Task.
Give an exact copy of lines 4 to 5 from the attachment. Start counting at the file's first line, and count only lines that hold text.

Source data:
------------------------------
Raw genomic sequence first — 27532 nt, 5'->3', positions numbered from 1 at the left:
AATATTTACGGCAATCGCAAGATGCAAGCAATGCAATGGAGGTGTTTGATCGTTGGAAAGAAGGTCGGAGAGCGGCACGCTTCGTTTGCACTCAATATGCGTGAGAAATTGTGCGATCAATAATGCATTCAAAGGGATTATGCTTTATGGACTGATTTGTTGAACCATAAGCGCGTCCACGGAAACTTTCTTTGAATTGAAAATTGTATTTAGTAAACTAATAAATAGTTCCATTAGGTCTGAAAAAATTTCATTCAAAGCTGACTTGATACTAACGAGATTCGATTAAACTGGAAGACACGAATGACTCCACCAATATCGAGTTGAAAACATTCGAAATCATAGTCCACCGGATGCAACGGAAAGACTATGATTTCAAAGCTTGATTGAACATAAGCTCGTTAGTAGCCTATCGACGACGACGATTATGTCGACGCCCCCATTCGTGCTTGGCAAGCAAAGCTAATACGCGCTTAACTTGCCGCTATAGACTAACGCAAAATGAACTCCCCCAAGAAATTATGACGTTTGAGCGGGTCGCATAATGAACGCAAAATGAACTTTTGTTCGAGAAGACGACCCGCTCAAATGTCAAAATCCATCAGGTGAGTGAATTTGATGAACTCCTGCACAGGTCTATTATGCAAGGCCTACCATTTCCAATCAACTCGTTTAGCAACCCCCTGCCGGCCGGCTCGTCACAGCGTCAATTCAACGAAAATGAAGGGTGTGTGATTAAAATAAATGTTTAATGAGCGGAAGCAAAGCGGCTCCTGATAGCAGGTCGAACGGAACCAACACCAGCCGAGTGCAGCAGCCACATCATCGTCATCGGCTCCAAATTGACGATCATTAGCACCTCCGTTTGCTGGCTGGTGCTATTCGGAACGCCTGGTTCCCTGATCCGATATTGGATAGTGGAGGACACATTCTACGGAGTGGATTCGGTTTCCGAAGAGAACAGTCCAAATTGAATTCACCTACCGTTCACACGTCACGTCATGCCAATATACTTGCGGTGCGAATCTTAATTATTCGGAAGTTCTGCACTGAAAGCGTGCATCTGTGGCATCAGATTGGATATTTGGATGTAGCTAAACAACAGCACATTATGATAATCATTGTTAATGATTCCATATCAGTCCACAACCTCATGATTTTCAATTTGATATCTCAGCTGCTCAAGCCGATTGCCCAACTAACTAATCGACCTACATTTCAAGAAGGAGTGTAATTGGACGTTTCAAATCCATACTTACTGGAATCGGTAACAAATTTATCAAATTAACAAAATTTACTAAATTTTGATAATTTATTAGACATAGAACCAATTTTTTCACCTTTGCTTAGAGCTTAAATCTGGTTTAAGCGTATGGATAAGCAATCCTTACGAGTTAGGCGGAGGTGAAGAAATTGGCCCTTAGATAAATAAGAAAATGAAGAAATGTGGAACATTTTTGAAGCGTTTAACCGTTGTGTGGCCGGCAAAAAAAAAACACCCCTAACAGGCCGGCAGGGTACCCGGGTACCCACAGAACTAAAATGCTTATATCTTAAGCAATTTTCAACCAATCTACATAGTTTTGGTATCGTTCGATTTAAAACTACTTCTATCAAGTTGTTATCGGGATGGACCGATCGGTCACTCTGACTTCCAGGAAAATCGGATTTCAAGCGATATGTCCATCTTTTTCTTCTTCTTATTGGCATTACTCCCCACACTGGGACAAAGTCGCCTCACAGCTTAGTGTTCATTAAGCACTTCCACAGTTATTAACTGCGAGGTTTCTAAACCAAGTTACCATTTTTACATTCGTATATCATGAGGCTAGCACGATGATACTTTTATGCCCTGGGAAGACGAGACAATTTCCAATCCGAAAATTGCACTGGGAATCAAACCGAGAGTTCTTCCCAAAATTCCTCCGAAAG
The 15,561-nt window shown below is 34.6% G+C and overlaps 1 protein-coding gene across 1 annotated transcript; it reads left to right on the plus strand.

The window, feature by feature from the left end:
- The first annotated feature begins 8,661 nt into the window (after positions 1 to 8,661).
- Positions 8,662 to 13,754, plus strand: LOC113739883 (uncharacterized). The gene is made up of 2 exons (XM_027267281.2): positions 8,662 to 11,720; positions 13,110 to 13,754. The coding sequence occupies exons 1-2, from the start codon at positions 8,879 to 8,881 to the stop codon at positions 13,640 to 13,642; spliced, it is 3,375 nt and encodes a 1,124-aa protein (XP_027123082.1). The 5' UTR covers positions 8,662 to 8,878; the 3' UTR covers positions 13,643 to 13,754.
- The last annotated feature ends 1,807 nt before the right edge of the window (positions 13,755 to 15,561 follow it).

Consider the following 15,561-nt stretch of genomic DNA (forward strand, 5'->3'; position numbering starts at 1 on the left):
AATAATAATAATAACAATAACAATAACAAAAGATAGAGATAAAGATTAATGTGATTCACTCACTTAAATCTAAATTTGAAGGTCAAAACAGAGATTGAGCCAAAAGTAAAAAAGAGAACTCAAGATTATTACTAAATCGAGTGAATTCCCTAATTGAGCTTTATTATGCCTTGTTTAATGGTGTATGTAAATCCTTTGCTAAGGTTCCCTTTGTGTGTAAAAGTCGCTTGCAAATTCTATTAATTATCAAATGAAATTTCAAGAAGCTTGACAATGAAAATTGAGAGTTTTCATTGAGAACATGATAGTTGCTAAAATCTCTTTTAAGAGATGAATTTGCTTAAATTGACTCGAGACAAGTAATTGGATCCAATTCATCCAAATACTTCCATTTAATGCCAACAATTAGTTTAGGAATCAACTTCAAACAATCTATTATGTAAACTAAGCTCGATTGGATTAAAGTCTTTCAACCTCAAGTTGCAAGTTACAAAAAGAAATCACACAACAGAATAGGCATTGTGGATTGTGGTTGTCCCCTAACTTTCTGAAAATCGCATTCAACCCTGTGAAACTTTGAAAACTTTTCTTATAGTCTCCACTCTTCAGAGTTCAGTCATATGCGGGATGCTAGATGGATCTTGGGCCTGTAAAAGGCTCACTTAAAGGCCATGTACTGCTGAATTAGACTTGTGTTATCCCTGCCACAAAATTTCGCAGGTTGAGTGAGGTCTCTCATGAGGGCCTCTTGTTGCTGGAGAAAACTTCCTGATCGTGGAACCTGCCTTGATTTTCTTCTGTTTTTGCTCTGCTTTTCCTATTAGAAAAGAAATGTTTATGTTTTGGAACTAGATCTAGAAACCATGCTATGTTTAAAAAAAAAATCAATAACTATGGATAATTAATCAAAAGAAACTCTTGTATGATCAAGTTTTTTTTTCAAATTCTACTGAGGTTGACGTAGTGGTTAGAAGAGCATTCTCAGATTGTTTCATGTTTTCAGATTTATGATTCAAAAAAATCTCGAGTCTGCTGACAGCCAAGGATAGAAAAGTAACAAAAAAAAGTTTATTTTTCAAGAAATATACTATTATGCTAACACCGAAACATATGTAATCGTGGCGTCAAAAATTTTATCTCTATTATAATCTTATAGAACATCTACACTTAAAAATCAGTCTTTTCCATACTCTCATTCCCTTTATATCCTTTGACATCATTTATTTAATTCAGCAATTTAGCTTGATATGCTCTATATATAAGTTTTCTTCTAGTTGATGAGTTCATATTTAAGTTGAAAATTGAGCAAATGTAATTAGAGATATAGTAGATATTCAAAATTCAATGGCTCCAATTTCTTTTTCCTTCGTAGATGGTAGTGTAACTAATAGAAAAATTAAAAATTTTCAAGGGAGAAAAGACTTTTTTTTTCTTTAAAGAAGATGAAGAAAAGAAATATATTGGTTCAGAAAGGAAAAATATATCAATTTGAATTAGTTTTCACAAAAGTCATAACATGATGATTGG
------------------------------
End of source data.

The window, feature by feature from the left end:
- The first annotated feature begins 8,661 nt into the window (after positions 1 to 8,661).